“When the tattooing is very curious and spread all over the body,” he told me, “it is to us other thieves like the black coat of society with decorations; the more we are tattooed, the more we esteem one another; the more a person is tattooed, the more influence he has over his companions. On the contrary, one who is not tattooed has no influence; he is regarded simply as a good fellow, and is not esteemed by the company.”

There are also tattooings inspired by vengeance. Bastrenga, the cruel assassin of T—, had various tattoo marks on his arm (a horse, an anchor, etc.). On the advice of his father, who remonstrated with him that they would make him more easily recognizable, he effaced them. But in 1868 he was arrested anew by the police agents, and when he resisted actively one of them struck him so violently on the head that his eye was permanently hurt. Then, forgetting
all prudence, he tattooed himself anew on the right arm, engraved there the fatal date of 1868, and a helmet on the arm that was to strike. “I shall keep this mark many years,” he said, ’till the time comes when I can satisfy my vengeance.”

This fact is curious and illustrates one of the causes that induce savages to tattoo themselves for registration. It shows, too, that with the
born criminals the spirit of revenge prevails over the most ordinary prudence, even when they have been put on their guard. Indolence also counts for something. It explains the number of cases of tattooing which we meet among deserters, prisoners, shepherds, and sailors. Among eighty-nine tattooed persons, I saw seventy-one who had been tattooed in prison. Inaction is even harder to endure than pain. The influence of vanity is still greater. Those even who have not studied the insane know how powerful this passion is, which is found in all grades of the social scale, and perhaps even in animals, and can lead to the strangest and most foolish actions, from the chevalier who dotes on a little bit of ribbon to the idiot who struts with a straw behind his ear.

For this, savages who go entirely naked wear figures on their breasts; for this, our contemporaries who are clothed tattoo that part of the body v which is most exposed to sight, especially the forearm, and more frequently the right than the left. An old soldier told me that in 1820 there was not a man in the army especially not a subordinate officer who had not been tattooed to exhibit his courage in supporting pain. The figures of tattooing vary in New Zealand as do the fashion styles with us.

The spirit of the organization and the spirit of sect contribute to it. I have been led to this conclusion by the examination of some initials which I studied upon incendiaries at Milan, and of certain signs found on young police prisoners at Turin and Naples. Figures of tarantulas and of frogs appear often. I suspect that some groups of camorrists have adopted this new kind of primitive ornamentation to distinguish their sect, as they formerly adopted rings, pins, chains, and different cuts of the beard.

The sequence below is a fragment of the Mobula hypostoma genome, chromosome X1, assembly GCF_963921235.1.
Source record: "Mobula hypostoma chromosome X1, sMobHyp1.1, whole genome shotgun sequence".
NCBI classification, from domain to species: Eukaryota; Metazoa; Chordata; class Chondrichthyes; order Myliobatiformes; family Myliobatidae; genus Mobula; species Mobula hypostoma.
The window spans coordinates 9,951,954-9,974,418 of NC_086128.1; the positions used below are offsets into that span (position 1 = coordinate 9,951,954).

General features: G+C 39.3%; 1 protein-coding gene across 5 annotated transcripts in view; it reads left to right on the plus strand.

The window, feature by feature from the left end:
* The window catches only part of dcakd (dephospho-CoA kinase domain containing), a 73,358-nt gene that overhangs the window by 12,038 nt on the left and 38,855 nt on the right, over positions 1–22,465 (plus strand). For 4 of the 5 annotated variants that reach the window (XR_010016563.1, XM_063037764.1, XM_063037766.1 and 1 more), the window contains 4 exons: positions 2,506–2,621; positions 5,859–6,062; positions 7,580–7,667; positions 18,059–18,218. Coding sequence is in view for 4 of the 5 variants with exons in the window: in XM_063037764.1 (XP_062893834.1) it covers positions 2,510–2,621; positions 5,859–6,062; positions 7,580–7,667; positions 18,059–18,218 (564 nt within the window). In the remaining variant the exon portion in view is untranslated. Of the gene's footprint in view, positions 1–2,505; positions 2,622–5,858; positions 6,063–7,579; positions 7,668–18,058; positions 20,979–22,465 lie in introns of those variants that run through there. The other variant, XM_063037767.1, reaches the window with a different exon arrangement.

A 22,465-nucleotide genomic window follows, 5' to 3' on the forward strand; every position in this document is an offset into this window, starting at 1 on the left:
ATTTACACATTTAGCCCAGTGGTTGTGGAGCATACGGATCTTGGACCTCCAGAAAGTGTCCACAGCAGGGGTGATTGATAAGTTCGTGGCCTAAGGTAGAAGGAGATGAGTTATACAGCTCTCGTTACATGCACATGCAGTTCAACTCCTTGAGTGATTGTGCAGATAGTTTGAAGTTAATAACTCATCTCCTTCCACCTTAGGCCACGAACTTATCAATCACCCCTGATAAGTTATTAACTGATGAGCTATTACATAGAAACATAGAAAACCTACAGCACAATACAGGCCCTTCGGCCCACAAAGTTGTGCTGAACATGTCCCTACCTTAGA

Lastly, the stimulus of the noblest human passions has had its part. It is very natural that the rites of the village, the image of his patron, the recollections of infancy and of the heart’s friend should return to the mind of the poor soldier, and be rendered more lively by the tattooed design, when he is struggling against danger, suffering, and privations.

But the primary, chief cause that has spread this custom among us is in my opinion atavism, or that other kind of historical atavism that is called tradition. Tattooing is, in fact, one of the essential characteristics of primitive man, and of men who still live in the savage state.

Some of those pointed bones which are used by modern savages in tattooing themselves have been found in the prehistoric grottoes of Avignac, and in the tombs of ancient Egypt. The Assyrians, according to Lucian, and the Dacians, according to Pliny, covered their whole bodies with figures. The Phoenicians and the Jews traced lines which they called “signs of God “on their foreheads and their hands (Ewald, Judaischer Alterthum, ii, p. 7).

This usage was so widespread among the Britons that their name (from Brith, painting), like that of Pict and Pictons, seems to have been derived from it. See Caesar. “These peoples,” he says, “trace, with iron, designs on the skin of the youngest children, and color their warriors with Isatis tinctoria (woad) to render them more terrible on the field of battle.”

I do not believe there is a single savage people that does not tattoo more or less. The Payaguns painted their faces in blue on feast days, in triangles and arabesques. The various negro tribes distinguished themselves from one another, especially the tribes of Bambaras, by horizontal or vertical lines traced on the face, the chest, and arms. Kafir warriors have the privilege of decorating their legs with a long azure line, which they are able to make indelible.

In Tahiti the women tattoo only the feet and hands or the ear, tracing collars or bracelets; the men, the whole body, on the hairy skin, on the nose, and the gums; and they often produce inflammations and gangrene, especially on the fingers and the gums. On the Marquesas Islands tattooing is a custom as well as a sacrament.

Beginning at the age of fifteen or sixteen years, they put a girdle upon the young people and tattoo their fingers and legs, but always in
a sacred place. Women, even princesses, have no right to tattoo anything but their hands and feet; grand personages cover their whole body; and while the designs on the lower part are delicate, those on the face lend it a grotesque and horrible aspect, so that enemies may be struck with fear. At Nukahiva, noble ladies are permitted to wear more numerous tattoo marks than the women of the people.

In Samoa, widows, it seems, tattoo the tongue; men paint the body from the girdle to the knees. The bald heads of old men in the Marquesas Islands may be seen covered with tattoo marks.